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CIFF in better form than ever, hosting Chabrol, Wadja, Oliveira...

The Chicago International Film Festival is celebrating its 45th anniversary in better form than ever, I think. The festival, which opened Thursday, will be presenting 145 films from 45 countries. That's fewer than Toronto or Cannes but more, I believe, than any other American festival -- and besides, can you see 10 films a day?

The venue is again the AMC River East 21, 322 E. Illinois, which allows you to get easily from one screening to another. About 125 of the films will be followed by a chat with a director or actor. Prices are $12 at the box office, $9 for Cinema/Chicago members. Ten-movie passes bring that down to $8 and $11. The galas cost more, but don't worry, they're already sold out. I've been attending this festival since 1968. I've seen the good times and the bad times. There were years when its founder, Michael J. Kutza Jr., wasn't sure a month in advance what theaters he'd be using. I've seen half-empty houses, and heard complaints about disorganization. Kutza soldiered on, and now he has a gifted team in place. As the oldest competitive festival in North America, CIFF's Hugo Awards mean something. His many guests will be impressed by their digs at the new Wit hotel. Most importantly, CIFF provides an accessible way to see good movies. I've been hearing more than ever about how moviegoers can't find the films they hear good things about. The distribution situation for indie and foreign films is dire. In Chicago we have the Landmark, Siskel, Facets and Music Box screens, and the suburbs offer an occasional oasis, but many good films go unseen.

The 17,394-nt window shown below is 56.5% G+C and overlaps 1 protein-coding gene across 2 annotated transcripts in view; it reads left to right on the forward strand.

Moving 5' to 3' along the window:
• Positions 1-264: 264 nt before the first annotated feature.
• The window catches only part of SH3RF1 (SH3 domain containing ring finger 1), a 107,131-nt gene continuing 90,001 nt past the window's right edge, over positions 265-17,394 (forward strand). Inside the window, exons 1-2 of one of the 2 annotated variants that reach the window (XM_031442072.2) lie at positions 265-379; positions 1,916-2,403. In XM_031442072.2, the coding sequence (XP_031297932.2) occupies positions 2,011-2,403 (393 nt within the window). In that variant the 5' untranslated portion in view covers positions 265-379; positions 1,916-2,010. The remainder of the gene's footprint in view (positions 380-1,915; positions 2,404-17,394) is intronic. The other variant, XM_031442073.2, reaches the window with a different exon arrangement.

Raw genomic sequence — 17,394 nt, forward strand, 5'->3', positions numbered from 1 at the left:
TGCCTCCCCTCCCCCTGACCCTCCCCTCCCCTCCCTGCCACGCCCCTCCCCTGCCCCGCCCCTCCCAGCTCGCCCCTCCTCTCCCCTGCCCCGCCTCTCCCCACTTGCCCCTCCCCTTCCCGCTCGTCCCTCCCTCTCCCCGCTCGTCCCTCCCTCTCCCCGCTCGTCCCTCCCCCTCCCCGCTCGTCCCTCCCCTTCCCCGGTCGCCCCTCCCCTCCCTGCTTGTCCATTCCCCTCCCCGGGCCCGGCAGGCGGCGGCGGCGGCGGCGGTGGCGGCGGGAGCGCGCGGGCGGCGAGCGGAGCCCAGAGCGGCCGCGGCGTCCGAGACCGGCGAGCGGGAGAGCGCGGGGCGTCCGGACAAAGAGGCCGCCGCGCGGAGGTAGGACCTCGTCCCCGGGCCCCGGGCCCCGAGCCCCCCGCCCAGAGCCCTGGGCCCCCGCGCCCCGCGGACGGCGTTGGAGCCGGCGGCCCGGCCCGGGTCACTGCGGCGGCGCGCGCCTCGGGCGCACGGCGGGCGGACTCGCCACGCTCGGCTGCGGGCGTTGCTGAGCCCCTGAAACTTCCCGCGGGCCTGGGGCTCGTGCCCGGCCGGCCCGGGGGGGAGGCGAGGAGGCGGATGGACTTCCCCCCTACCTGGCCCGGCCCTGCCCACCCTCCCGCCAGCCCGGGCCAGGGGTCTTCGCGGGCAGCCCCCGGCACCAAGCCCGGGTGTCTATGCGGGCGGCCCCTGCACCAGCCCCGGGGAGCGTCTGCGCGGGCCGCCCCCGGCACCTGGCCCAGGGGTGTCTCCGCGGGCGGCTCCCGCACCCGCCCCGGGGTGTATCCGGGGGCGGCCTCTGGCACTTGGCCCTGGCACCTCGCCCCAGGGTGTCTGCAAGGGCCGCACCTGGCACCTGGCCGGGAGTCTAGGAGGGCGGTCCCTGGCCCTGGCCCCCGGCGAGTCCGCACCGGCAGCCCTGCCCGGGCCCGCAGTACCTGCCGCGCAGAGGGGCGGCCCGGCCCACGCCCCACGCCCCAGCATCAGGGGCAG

Like Toronto but unlike Cannes, CIFF is user-friendly. There's no mystery about how to buy tickets. They have a helpful website, I went to a multiplex the other day, and volunteers were actually handing out the schedule. In the old days it was like you had to be an insider to figure out the program.

This is not the place to launch a list of every film. Bill Stamets and I have been swamped with previews and DVDs and the Sun-Times has already started publishing our advance capsule reviews of virtually everything. But can I mention some high-profile offerings?

The headliner of the festival will probably be Lee Daniels' "Precious: Based on the Novel Push by Sapphire," with its great performance by Gabourey Sidibe as a fat high school outsider. She and Daniels will be here to walk the red carpet in person, and so very likely will the film's executive producer, Oprah Winfrey.

"Motherhood," with Uma Thurman, you may already know about, because she walked the red carpet Thursday. I haven't seen it yet. Of those I have seen, I'm very enthusiastic about Lone Scherfig's "An Education," with the leading Oscar contender Carey Mulligan as a 17-year-old girl in love with a smooth-talking older man (the persuasive Peter Sarsgaard). Mulligan and Scherfig will be in town. Also Lars Von Trier's controversial "Antichrist," with von Trier and his star, Willem Dafoe, in person. Oren Moverman's "The Messenger" tells the powerful story of a two-man team of Army war veterans (Ben Foster and Woody Harrelson) informing next of kin about combat death. This is a very, very thankless job. Foster and Moverman will attend. Another gala presents Udayan Prasad's "The Yellow Handkerchief," with William Hurt, Maria Bello and Kristen Stewart in the story of an ex-con hitchhiking with two teenagers he befriends.